Take the 2-minute tour ×
Stack Overflow is a question and answer site for professional and enthusiast programmers. It's 100% free, no registration required.

I am currently working on MVC 2 with visual studio 2010 and view engine as ASPX kind of project.

So I have decided to move with Visual studio 2012 with MVC 4 and view engine as Razor.

So could I achieve above task.If so How ?

I would like to hear your experience for similar kind of situation.

Note : My project is a large one.

share|improve this question
2  
We converted stackoverflow from MVC/aspx to MVC/cshtml - it wasn't very much different to "add a few references, write a new default layout (to replace the master page), add .cshtml files in place of .aspx". In most places IIRC I just renamed the .aspx to .cshtml and then fixed up any problems (I ran a global search on <% or %> in .cshtml files. It just worked. I think we copied the razor-esque parts of the config file by simply creating a new razor project and looking at what was different. –  Marc Gravell May 4 '13 at 14:29
    
@MarcGravell Could you explain bit more about "write a new default layout (to replace the master page)" ? –  Sampath May 4 '13 at 14:38
2  
typically you would have a _ViewStart.cshtml which assigns the Layout to a cshtml version of your old master-page; for example, our _ViewStart.cshtml includes Layout = "~/Views/Master.cshtml";, where that ~/Views/Master.cshtml is the converted standard page template –  Marc Gravell May 4 '13 at 14:45
    
@MarcGravell My project is very large one.It's having huge number of views.So replacing code syntax will take big time.So Are You suggesting any automated Tool for replace ASPX syntax to Razor ? –  Sampath May 4 '13 at 15:13
2  
believe it or not, the stackoverflow.com codebase is also pretty large with lots of views. I do not recommend any particular automated tools - the conversion was not painful enough to warrant it, for us at least. –  Marc Gravell May 4 '13 at 15:25

1 Answer 1

up vote 5 down vote accepted

Create a new MVC4 project in Visual Studio 2012 and add source files from your old solution to your new solution one at a time. Moving from MVC3 to MVC4 is easier with a new solution, I have to imagine that going from 2 -> 4 would be even more complex to try to upgrade in-place.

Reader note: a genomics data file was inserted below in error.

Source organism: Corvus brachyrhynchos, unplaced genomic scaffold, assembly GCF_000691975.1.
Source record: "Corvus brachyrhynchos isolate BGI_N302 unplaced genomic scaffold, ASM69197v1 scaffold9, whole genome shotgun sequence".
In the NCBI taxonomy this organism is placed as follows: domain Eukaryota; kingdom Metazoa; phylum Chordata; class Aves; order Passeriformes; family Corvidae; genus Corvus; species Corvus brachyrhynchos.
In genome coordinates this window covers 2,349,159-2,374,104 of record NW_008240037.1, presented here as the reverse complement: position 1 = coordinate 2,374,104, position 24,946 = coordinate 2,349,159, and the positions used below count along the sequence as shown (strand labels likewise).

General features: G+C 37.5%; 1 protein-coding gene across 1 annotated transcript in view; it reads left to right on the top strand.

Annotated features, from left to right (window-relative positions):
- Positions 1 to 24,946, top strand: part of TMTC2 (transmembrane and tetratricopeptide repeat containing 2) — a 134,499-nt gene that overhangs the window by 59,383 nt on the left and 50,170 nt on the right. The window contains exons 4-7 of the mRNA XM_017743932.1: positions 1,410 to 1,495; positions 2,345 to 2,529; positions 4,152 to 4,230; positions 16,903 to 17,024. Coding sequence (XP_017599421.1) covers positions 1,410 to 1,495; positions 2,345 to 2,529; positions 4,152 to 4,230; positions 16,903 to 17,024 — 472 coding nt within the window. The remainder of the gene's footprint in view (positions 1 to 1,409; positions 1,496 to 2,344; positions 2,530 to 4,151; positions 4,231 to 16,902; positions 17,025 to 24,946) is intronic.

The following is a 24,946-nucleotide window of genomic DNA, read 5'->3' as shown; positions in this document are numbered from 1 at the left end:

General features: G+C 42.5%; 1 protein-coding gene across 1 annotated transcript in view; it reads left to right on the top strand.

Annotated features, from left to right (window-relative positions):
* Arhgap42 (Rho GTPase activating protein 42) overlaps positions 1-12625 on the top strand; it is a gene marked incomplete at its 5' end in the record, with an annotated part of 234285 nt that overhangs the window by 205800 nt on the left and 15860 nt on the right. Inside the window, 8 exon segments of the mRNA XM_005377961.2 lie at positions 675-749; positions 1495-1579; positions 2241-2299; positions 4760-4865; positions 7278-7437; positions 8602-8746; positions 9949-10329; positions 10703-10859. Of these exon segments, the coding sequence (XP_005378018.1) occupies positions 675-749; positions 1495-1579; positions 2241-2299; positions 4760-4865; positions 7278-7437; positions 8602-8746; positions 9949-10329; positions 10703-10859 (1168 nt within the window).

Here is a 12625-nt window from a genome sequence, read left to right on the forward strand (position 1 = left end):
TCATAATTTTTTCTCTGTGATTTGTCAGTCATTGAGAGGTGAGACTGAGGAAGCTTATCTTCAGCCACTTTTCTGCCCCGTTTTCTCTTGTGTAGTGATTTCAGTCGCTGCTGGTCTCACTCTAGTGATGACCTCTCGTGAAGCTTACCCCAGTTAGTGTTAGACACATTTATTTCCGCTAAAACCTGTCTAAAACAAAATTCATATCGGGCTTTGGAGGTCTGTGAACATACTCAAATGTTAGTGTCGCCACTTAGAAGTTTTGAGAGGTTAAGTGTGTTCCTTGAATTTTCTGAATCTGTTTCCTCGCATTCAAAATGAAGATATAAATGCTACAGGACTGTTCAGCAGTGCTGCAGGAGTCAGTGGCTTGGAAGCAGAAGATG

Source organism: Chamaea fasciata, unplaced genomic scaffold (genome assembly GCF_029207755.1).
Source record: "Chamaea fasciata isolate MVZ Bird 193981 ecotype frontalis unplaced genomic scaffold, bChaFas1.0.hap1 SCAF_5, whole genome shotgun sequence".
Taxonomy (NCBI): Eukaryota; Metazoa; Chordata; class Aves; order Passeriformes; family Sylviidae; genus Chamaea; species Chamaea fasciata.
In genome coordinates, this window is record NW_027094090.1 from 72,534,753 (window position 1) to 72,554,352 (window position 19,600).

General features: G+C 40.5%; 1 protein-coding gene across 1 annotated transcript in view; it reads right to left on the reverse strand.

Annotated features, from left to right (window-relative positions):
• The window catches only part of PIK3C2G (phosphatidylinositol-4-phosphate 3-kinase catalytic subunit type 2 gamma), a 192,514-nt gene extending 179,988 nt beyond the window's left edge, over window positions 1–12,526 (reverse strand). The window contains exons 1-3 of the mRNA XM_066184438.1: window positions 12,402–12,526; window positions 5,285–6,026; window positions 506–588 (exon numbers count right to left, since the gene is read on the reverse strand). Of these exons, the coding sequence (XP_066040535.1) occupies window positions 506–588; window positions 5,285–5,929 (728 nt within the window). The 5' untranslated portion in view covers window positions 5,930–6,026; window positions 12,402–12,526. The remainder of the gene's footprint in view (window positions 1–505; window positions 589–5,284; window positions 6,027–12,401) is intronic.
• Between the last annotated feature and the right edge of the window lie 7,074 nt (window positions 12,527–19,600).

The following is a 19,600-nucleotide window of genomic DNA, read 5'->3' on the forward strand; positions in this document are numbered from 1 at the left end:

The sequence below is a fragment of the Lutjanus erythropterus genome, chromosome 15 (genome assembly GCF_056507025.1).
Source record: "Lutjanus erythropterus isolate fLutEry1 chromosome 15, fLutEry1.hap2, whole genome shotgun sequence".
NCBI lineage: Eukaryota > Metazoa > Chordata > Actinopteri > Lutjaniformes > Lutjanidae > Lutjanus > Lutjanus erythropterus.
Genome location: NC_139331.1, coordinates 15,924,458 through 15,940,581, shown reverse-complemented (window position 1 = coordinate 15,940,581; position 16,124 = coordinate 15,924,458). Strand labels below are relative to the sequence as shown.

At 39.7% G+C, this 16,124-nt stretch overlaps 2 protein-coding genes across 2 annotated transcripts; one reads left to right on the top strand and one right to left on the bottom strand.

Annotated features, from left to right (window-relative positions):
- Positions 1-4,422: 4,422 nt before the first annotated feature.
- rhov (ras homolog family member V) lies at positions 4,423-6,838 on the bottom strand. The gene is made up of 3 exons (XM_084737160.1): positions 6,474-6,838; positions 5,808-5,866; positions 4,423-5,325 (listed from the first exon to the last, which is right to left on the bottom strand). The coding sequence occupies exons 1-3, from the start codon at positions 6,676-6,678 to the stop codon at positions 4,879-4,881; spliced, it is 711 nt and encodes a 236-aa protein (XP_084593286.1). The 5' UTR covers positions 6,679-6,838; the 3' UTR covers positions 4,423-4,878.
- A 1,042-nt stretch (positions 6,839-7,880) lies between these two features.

Conversion from ASPX to Razor should probably be done manually. Although there are converters out there (like this one or code like the accepted answer in this SO question), I personally wouldn't trust my application to pure automation.

Also, I would probably convert one at a time. In other words, convert from ASPX -> Razor or MVC2 -> MVC4 first and make sure everything works with your conversion. Then convert the other one so that if you run into any problems, you don't have to try to figure out whether it's the version upgrade or the syntax upgrade that caused your problem.

share|improve this answer
    
Could you explain bit more about "Conversion from ASPX to Razor will have to be done manually." ? –  Sampath May 4 '13 at 14:33
    
I mean you'll have to convert each file from .an aspx extension to a .cshtml extension and then manually change the markup in the file from ASPX syntax to Razor syntax. –  Scott May 4 '13 at 14:34
    
@Sampath currently you have a whole pile of aspx files; aspx and cshtml have different syntax (for the bits that aren't just html markup). So: somebody (aka "you") needs to go through and change the code in each view –  Marc Gravell May 4 '13 at 14:46
    
I'm not sure I advocate the "create a new MVC4 project" approach, though... we used a new MVC4 project just to copy the web.config / references / etc - but we had no problems updating our existing project –  Marc Gravell May 4 '13 at 14:48
    
I'm basing my answer off of Microsoft's recommended "simplest" approach from MVC3 -> MVC4 (asp.net/whitepapers/mvc4-release-notes#_Toc303253806). Quote from that page: "The simplest way to upgrade is to create a new ASP.NET MVC 4 project and copy all the views, controllers, code, and content files from the existing MVC 3 project to the new project and then to update the assembly references in the new project to match any non-MVC template included assembiles you are using. " –  Scott May 4 '13 at 14:50

Your Answer

 
discard

By posting your answer, you agree to the privacy policy and terms of service.

Not the answer you're looking for? Browse other questions tagged or ask your own question.